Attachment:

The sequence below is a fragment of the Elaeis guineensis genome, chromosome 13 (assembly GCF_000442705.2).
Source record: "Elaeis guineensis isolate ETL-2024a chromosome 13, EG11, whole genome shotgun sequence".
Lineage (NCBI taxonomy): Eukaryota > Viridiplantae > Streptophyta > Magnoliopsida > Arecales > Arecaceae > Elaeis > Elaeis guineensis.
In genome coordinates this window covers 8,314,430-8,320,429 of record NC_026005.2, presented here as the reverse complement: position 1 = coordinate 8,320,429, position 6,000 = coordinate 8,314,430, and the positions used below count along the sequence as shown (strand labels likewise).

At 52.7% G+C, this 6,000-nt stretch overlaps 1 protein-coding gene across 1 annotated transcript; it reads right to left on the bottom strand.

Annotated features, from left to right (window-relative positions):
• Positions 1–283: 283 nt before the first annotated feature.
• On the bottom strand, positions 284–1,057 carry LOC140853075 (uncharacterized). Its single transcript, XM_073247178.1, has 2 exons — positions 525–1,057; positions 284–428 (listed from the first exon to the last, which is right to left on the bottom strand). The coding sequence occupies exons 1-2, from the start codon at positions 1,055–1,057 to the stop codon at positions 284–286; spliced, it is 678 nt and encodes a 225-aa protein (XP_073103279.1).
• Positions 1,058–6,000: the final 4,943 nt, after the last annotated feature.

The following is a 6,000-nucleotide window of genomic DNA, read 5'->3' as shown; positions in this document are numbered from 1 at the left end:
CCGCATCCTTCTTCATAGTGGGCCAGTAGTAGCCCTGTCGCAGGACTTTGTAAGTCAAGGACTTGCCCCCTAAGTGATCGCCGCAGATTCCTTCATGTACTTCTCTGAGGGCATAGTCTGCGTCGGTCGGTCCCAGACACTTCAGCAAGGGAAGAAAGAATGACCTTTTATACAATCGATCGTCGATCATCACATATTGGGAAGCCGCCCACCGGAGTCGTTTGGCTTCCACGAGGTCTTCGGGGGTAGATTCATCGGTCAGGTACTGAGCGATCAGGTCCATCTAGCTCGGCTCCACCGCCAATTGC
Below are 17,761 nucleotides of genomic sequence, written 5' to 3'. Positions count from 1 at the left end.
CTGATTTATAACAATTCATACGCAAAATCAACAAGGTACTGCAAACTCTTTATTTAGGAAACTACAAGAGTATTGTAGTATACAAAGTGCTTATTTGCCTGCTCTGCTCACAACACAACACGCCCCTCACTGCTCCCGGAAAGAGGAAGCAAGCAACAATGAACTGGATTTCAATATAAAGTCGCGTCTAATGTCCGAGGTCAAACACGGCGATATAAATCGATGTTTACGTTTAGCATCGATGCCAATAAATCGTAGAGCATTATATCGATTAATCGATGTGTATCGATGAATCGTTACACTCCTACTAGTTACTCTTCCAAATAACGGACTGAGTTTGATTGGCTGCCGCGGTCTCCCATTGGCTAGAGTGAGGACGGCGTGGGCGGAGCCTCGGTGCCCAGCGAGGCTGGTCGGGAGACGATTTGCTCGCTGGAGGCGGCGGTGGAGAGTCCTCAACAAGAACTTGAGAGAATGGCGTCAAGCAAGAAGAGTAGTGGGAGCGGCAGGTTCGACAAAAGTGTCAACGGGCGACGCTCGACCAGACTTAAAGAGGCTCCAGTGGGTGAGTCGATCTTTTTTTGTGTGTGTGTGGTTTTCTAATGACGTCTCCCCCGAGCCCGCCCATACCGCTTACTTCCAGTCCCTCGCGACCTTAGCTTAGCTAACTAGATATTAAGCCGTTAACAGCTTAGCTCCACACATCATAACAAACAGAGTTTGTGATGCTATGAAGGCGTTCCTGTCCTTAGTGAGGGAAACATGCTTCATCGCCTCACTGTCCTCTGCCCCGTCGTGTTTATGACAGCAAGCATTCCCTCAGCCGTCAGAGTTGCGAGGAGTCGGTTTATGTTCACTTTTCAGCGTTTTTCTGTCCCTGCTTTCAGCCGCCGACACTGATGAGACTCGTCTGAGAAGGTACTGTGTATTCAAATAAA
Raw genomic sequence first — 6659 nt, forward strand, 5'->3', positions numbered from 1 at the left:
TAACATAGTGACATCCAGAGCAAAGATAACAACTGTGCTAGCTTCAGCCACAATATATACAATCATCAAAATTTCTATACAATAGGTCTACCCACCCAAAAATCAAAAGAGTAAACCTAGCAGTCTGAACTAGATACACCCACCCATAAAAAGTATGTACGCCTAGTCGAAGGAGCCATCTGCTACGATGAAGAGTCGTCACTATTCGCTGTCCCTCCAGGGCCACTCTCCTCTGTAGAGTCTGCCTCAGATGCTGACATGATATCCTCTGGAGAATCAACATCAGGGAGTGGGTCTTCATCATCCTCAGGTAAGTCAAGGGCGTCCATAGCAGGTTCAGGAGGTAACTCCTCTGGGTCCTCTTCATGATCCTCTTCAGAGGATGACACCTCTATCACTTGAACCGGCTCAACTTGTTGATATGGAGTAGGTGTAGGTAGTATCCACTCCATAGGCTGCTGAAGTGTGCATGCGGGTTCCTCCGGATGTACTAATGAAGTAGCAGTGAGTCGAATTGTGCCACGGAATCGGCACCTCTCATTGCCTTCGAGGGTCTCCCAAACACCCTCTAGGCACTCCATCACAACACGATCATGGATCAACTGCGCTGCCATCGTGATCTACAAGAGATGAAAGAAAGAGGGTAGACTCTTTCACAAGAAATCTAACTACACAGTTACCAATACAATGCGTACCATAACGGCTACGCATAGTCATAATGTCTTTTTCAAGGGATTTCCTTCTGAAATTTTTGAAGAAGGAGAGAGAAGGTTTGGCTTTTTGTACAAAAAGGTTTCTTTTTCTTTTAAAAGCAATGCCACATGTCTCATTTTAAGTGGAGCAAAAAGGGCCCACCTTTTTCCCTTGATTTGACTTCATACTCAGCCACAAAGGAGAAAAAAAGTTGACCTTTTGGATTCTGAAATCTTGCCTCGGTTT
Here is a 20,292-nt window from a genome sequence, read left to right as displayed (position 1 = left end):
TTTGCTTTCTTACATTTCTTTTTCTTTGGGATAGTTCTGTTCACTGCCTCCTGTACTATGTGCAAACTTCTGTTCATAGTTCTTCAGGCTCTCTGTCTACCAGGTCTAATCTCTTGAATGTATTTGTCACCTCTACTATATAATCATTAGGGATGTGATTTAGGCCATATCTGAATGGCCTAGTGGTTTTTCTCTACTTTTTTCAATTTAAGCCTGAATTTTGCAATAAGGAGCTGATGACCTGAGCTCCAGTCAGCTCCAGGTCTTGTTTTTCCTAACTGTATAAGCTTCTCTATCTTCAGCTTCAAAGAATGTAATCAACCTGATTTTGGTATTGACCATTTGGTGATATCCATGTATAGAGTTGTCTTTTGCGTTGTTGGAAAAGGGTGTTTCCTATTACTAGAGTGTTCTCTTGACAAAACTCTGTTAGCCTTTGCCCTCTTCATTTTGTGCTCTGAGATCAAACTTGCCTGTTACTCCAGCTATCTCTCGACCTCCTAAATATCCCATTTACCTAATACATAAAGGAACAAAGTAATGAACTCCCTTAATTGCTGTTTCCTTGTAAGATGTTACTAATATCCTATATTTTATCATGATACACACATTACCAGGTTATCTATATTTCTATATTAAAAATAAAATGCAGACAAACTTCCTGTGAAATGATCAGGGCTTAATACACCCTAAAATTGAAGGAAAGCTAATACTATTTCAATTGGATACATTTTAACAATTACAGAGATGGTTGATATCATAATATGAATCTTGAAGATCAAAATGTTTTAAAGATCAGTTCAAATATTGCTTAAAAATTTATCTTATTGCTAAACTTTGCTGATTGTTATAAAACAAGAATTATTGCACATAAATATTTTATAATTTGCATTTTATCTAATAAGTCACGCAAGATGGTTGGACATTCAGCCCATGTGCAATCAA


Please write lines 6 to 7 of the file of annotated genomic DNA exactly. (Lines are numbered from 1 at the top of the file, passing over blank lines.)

Annotated features, from left to right (window-relative positions):
• Positions 1–283: 283 nt before the first annotated feature.